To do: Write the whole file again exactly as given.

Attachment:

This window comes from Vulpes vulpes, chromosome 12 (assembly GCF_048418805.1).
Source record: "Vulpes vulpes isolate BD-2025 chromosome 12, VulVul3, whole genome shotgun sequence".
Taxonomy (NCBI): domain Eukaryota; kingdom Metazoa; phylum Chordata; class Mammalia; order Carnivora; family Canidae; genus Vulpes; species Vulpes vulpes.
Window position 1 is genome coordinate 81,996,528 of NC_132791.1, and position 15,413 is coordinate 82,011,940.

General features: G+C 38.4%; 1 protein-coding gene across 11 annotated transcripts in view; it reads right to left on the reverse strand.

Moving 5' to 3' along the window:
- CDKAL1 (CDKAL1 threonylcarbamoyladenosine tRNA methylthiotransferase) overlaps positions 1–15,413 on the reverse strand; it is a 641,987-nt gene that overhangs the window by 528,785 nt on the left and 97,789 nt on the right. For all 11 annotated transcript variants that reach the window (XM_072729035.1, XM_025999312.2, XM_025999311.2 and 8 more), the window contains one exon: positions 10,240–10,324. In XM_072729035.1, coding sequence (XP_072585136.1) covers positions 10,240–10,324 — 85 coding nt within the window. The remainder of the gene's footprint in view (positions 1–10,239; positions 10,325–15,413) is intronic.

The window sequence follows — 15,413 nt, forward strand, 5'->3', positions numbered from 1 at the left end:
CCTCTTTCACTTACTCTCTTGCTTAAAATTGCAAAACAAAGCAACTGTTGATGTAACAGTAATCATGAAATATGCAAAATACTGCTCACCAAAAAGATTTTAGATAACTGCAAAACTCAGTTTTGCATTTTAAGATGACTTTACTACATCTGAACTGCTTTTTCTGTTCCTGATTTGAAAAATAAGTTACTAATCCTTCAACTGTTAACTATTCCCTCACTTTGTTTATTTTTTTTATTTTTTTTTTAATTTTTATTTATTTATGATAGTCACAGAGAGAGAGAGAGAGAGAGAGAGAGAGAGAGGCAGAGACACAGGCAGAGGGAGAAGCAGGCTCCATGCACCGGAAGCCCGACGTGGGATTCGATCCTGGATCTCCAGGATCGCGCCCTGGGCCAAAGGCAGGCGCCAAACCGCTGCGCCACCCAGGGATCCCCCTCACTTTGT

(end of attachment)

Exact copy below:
This window comes from Vulpes vulpes, chromosome 12 (assembly GCF_048418805.1).
Source record: "Vulpes vulpes isolate BD-2025 chromosome 12, VulVul3, whole genome shotgun sequence".
Taxonomy (NCBI): domain Eukaryota; kingdom Metazoa; phylum Chordata; class Mammalia; order Carnivora; family Canidae; genus Vulpes; species Vulpes vulpes.
Window position 1 is genome coordinate 81,996,528 of NC_132791.1, and position 15,413 is coordinate 82,011,940.

General features: G+C 38.4%; 1 protein-coding gene across 11 annotated transcripts in view; it reads right to left on the reverse strand.

Moving 5' to 3' along the window:
- CDKAL1 (CDKAL1 threonylcarbamoyladenosine tRNA methylthiotransferase) overlaps positions 1–15,413 on the reverse strand; it is a 641,987-nt gene that overhangs the window by 528,785 nt on the left and 97,789 nt on the right. For all 11 annotated transcript variants that reach the window (XM_072729035.1, XM_025999312.2, XM_025999311.2 and 8 more), the window contains one exon: positions 10,240–10,324. In XM_072729035.1, coding sequence (XP_072585136.1) covers positions 10,240–10,324 — 85 coding nt within the window. The remainder of the gene's footprint in view (positions 1–10,239; positions 10,325–15,413) is intronic.

The window sequence follows — 15,413 nt, forward strand, 5'->3', positions numbered from 1 at the left end:
CCTCTTTCACTTACTCTCTTGCTTAAAATTGCAAAACAAAGCAACTGTTGATGTAACAGTAATCATGAAATATGCAAAATACTGCTCACCAAAAAGATTTTAGATAACTGCAAAACTCAGTTTTGCATTTTAAGATGACTTTACTACATCTGAACTGCTTTTTCTGTTCCTGATTTGAAAAATAAGTTACTAATCCTTCAACTGTTAACTATTCCCTCACTTTGTTTATTTTTTTTATTTTTTTTTTAATTTTTATTTATTTATGATAGTCACAGAGAGAGAGAGAGAGAGAGAGAGAGAGAGAGGCAGAGACACAGGCAGAGGGAGAAGCAGGCTCCATGCACCGGAAGCCCGACGTGGGATTCGATCCTGGATCTCCAGGATCGCGCCCTGGGCCAAAGGCAGGCGCCAAACCGCTGCGCCACCCAGGGATCCCCCTCACTTTGT